In again asking Congress for permission to conduct another base realignment and closure round, or BRAC, DoD is saying that the new request is responsive to criticisms that past rounds did not produce the savings projected.
In particular, an official told a Senate subcommittee, the Pentagon recognizes that issue regarding the most recent round, in 2005, which has been cited as a main reason Congress has rejected a series DoD requests for additional rounds in recent years. The latest request seeks a BRAC round in 2021, with preparations needing to start well in advance.
He said that while the 2005 round was more focused on restructuring, the next would focus on efficiencies and savings as did the first four. The latest request adds a requirement for the Secretary of Defense to certify that the round “will have the primary objective of eliminating excess infrastructure to maximize efficiency and reduce cost. Similar to the existing requirement to certify the need for a BRAC round, this certification occurs at the outset of the BRAC process and is a precondition to moving forward with development of recommendations.”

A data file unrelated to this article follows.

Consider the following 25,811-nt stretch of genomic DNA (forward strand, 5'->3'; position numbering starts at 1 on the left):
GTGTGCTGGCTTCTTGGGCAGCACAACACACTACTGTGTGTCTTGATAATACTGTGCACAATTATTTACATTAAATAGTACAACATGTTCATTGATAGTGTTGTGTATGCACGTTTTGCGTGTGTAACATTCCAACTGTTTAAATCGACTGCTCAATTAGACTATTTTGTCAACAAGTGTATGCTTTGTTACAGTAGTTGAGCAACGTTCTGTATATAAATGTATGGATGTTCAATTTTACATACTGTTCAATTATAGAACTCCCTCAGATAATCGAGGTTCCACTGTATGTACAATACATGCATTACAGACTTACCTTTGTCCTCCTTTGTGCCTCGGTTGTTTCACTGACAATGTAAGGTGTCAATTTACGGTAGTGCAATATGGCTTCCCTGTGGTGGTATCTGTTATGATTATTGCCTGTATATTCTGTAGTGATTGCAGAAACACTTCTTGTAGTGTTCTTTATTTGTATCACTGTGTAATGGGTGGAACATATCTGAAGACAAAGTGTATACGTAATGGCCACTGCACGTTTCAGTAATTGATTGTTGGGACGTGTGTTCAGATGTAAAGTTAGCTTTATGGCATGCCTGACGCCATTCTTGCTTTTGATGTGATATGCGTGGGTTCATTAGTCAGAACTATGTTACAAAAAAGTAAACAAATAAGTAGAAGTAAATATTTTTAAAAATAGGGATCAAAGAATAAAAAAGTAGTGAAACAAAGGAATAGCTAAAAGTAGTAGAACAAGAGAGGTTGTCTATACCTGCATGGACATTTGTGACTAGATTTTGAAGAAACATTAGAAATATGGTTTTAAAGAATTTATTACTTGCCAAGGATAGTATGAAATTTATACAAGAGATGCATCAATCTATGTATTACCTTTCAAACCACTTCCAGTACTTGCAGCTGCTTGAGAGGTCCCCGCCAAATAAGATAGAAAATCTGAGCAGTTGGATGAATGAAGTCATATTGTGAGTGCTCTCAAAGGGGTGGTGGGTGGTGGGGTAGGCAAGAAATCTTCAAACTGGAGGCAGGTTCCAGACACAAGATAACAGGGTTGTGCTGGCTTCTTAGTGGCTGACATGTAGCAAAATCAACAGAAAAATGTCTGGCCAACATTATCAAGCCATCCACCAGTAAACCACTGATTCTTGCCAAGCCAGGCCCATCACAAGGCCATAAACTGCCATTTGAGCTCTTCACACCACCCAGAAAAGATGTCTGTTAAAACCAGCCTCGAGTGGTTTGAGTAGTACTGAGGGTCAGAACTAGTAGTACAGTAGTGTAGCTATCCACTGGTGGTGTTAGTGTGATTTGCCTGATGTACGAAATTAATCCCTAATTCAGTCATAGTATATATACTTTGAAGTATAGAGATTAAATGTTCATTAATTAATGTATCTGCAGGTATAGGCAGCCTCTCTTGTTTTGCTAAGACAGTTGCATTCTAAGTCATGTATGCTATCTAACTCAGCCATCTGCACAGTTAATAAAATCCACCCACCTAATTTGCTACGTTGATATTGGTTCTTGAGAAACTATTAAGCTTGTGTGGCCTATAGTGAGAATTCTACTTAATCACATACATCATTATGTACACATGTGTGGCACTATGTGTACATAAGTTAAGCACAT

“Additionally, subject to the requirement to give priority consideration to the military value selection criteria, the proposed legislation would require the Secretary to emphasize those recommendations that yield net savings within five years of completing the recommendation, and would limit the Secretary’s ability to make recommendations that do not yield savings within 20 years,” he said.
In addition, he said, DoD has addressed other concerns that arose following the most recent round, for example by conducting a similar program to realign and close facilities in Europe which it says will save $500 million a year.
DoD says it has excess U.S. capacity of about 19-22 percent and that a round of realignments and closures would save $2 billion a year. It says the five prior rounds have yielded $12 billion in annual savings.